The U.S. Constitution’s Fifth Amendment allows the government to “take” private property as long as it pays “just compensation.” In this case, a number of agriculture employers argue California regulations “take” their property by allowing union organizers access to agricultural employees on the grower’s property. The access period may be during four 30-day periods each year for up to three hours each day. The union organizers must provide notice to the employers.
The Ninth Circuit ruled against the employers stating “[t]he Growers base their Fifth Amendment argument entirely on the theory that the access regulation constitutes a permanent physical invasion of their property and therefore is a per se taking.” The Ninth Circuit found no permanent physical invasion in this case. A dissenting judge opined that the regulation causes a physical taking because it prevents growers from excluding people from their property regardless of the duration of the invasion.
Before the Supreme Court the agriculture growers argue that a “permanent albeit time-limited easement effects a physical taking.”
In a brief filed on behalf of neither party, the SLLC amicus brief argues that no taking occurs when government employees and officials temporarily enter private property to exercise their police powers to protect people and property. The brief points out “[f]rom restaurant inspections to guardian ad litem home visitations, limited purpose physical intrusions by governments are an ubiquitous feature of American life.” The brief argues that precedent and practical considerations foreclose the agriculture growers proposed “revolution in takings jurisprudence whereby governments must pay whenever they enter onto private land.”
Matthew Littleton and David T. Goldberg, Donahue, Goldberg, Weaver & Littleton, wrote the SLLC amicus brief on behalf of the following organizations: National Association of Counties, National League of Cities, US Conference of Mayors, International City/County Management Association, International Municipal Lawyers Association, and Government Finance Officers Association.
The issue in B.P. v. Mayor and City Council of Baltimore is whether a federal appellate court may review all the grounds upon which a defendant claims its case should not be sent back to state court when only one of the grounds the defendant alleges is specifically listed in federal statute as a basis for federal appellate court review. The State and Local Legal Center (SLLC) filed a Supreme Court amicus brief arguing that federalism supports limiting federal appellate court review.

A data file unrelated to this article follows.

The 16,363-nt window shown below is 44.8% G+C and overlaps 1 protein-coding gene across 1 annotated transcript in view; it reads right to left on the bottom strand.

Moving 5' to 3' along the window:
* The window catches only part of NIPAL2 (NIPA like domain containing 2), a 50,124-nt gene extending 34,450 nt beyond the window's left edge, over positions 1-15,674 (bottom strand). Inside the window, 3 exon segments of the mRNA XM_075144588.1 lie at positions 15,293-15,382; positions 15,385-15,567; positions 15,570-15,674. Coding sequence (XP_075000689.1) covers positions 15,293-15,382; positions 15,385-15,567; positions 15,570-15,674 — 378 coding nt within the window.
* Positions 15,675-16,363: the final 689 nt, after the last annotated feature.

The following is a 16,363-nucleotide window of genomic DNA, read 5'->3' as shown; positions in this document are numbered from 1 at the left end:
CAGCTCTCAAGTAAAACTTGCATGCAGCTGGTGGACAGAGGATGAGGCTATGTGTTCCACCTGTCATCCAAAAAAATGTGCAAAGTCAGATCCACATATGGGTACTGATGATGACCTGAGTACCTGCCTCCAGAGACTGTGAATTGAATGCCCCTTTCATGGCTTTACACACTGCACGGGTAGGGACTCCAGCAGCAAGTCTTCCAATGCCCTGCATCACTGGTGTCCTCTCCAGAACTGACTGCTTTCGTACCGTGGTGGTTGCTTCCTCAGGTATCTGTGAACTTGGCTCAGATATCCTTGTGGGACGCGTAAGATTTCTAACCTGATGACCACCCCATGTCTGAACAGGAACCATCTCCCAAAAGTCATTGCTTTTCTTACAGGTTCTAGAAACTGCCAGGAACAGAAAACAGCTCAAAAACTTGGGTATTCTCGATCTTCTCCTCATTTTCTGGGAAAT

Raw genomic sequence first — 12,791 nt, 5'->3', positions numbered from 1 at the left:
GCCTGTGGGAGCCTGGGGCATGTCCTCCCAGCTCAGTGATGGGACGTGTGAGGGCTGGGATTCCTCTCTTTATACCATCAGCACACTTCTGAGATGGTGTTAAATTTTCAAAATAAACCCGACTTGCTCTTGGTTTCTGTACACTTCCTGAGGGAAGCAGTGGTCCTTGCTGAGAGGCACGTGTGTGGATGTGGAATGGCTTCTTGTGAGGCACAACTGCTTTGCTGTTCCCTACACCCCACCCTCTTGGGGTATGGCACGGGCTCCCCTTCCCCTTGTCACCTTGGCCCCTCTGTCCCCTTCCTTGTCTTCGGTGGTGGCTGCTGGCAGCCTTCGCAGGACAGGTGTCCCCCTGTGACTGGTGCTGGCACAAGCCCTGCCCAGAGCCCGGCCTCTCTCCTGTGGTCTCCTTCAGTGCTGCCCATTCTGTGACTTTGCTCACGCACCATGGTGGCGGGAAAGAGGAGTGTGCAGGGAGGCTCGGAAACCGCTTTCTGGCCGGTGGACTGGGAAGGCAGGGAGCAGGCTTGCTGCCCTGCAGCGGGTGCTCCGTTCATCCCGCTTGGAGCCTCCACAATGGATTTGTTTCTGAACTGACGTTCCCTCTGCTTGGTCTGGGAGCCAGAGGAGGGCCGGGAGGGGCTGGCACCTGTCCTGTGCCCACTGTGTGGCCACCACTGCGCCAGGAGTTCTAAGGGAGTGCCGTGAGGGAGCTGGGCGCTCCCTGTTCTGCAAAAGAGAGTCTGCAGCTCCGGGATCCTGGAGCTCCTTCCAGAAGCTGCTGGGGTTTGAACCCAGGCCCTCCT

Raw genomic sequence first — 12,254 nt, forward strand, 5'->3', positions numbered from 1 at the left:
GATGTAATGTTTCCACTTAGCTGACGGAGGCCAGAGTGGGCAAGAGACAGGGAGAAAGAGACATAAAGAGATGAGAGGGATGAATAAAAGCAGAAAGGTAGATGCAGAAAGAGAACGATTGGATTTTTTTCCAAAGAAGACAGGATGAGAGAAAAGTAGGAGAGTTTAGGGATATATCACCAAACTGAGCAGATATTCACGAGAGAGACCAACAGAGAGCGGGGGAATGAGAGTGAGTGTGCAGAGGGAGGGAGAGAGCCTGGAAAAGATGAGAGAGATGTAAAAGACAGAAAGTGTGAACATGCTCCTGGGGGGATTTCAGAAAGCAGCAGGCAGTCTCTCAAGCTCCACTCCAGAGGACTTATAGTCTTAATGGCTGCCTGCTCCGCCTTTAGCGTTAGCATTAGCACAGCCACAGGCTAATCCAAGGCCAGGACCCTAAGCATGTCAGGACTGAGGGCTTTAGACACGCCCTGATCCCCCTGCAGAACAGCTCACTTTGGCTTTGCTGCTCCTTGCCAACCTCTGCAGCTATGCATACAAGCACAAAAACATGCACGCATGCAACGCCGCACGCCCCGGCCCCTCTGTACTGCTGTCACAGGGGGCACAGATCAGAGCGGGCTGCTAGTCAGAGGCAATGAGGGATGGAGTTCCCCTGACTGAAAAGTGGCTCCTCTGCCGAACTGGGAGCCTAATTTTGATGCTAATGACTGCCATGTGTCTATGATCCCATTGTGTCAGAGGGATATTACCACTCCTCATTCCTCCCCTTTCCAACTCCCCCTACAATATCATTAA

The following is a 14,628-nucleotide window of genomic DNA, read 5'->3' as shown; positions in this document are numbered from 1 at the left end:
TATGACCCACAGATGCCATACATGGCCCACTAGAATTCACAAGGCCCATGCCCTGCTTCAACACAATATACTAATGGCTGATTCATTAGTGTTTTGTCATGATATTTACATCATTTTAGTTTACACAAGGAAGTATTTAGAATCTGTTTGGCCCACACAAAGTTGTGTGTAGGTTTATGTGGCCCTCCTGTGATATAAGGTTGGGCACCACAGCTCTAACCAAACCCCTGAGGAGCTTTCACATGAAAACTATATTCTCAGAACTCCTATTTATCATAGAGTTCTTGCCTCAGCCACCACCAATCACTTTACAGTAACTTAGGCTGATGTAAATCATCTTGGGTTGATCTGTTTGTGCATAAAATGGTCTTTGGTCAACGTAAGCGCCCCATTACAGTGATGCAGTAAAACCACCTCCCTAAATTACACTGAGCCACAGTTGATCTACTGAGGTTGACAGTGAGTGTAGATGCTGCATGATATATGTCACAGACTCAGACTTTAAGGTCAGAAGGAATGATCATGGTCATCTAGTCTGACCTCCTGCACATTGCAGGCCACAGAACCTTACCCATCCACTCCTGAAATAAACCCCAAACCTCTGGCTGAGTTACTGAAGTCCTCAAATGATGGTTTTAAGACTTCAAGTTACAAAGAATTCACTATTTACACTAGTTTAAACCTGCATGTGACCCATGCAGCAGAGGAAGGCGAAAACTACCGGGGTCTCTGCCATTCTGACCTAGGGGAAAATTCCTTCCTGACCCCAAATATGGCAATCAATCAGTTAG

The mayor and City of Baltimore sued 26 oil and gas companies in Maryland state court claiming their role in climate change has violated Maryland law.
Federal law allows defendants to “remove” a case brought in state court into federal court if the federal court has jurisdiction over the case. BP claims that the federal court has jurisdiction to hear this case on eight grounds, including the federal officer removal statute. This statute allows federal courts to hear cases involving a private defendant who can show that it “acted under” a federal officer, has a “colorable federal defense,” and that the “charged conduct was carried out for [or] in relation to the asserted official authority.”
The federal district court rejected all eight grounds BP alleged supported removing this case to federal court. The federal district court remanded the case back to Maryland state court.
28 U.S.C. §1447(d) generally disallows federal courts of appeals to review federal district court orders remanding a case back to state court which was removed to federal court. The statute creates an exception for reviewing “an order remanding a case to the State court for which it was removed pursuant to” the federal officer removal statute or the civil-rights removal statute (not at issue in this case).
BP asked the Fourth Circuit to review all eight of its grounds for removing the case to federal court because one of the grounds it alleged--federal officer removal--is an exception allowing federal appellate court review.
The Fourth Circuit refused to review all eight grounds. It cited to a Fourth Circuit case decided in 1976, Noel v. McCain, holding that “when a case is removed on several grounds, appellate courts lack jurisdiction to review any ground other than the one specifically exempted from §1447(d)’s bar on review.”
The SLLC amicus brief argues that “[s]tatutory text, congressional ratification of preexisting interpretations, legislative intent, and the principles animating our federalist system all . . . support affirmance of the Fourth Circuit’s decision in this case.” More specifically, the brief argues that “[r]espect for state sovereignty requires that the historic relationship between state and federal courts in the administration of justice continue unimpaired so that state courts may try state cases free from federal court interruption.”
While the issue in this case has been raised in other climate change cases pending in the lower courts, it is not unique to climate change litigation.